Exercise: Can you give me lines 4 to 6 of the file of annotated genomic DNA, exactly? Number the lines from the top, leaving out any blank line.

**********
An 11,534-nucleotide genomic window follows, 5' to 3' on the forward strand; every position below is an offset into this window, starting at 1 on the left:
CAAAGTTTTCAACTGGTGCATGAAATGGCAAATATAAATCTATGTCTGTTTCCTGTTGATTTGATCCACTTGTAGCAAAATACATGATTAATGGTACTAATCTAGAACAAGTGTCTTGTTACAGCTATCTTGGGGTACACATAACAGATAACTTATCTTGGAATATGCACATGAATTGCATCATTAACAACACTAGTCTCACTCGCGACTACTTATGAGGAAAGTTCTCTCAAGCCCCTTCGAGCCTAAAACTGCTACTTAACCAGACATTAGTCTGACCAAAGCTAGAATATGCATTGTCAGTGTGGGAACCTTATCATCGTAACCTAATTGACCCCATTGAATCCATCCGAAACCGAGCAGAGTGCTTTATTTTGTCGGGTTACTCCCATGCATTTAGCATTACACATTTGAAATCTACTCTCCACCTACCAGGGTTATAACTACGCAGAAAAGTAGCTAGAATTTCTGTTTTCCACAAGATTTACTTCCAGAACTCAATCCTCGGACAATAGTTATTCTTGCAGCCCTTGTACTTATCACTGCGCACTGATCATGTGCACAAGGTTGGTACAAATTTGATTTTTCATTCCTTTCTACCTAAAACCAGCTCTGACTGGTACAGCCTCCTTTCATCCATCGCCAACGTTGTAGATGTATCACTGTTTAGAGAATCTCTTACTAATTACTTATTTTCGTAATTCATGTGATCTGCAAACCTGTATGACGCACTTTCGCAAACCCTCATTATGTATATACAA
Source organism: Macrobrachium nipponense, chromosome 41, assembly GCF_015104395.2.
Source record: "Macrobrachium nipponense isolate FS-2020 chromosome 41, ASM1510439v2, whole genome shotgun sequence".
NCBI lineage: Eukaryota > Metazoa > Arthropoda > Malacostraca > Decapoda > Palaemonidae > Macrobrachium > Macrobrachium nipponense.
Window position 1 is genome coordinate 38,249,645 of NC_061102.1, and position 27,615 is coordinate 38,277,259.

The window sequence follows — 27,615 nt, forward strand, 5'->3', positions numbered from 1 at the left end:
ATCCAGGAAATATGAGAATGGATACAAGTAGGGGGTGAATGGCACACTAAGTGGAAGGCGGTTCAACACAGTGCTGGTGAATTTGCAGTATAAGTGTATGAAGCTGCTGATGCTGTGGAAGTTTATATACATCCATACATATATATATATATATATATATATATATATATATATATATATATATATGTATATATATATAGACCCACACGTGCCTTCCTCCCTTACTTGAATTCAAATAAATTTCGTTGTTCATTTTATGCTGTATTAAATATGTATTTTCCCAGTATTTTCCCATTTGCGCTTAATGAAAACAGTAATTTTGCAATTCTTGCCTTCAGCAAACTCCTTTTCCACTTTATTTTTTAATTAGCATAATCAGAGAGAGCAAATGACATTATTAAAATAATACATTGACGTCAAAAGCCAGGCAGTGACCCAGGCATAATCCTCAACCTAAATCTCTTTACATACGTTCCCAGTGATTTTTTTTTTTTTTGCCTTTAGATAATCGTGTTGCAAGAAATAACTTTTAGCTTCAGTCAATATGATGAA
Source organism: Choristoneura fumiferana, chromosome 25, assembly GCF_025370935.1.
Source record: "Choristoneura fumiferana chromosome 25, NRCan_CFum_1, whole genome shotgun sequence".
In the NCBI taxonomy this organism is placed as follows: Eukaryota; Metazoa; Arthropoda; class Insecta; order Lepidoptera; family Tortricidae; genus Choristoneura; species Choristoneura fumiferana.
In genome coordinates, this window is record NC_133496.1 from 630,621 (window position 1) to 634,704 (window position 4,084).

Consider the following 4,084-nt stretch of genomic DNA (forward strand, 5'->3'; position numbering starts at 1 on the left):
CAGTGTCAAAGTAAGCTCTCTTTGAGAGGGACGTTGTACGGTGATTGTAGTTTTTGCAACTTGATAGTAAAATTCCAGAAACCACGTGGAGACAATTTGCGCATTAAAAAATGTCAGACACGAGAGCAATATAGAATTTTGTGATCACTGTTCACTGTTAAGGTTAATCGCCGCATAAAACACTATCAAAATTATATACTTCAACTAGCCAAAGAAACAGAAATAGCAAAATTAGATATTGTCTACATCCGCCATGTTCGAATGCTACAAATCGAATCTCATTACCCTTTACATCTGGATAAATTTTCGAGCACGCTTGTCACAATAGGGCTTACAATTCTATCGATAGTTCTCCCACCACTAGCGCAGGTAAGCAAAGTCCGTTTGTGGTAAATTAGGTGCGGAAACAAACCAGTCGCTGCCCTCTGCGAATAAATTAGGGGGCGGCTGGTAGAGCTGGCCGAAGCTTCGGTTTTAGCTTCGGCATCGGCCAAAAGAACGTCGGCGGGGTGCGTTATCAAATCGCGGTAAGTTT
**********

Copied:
Source record: "Macrobrachium nipponense isolate FS-2020 chromosome 41, ASM1510439v2, whole genome shotgun sequence".
NCBI lineage: Eukaryota > Metazoa > Arthropoda > Malacostraca > Decapoda > Palaemonidae > Macrobrachium > Macrobrachium nipponense.
Window position 1 is genome coordinate 38,249,645 of NC_061102.1, and position 27,615 is coordinate 38,277,259.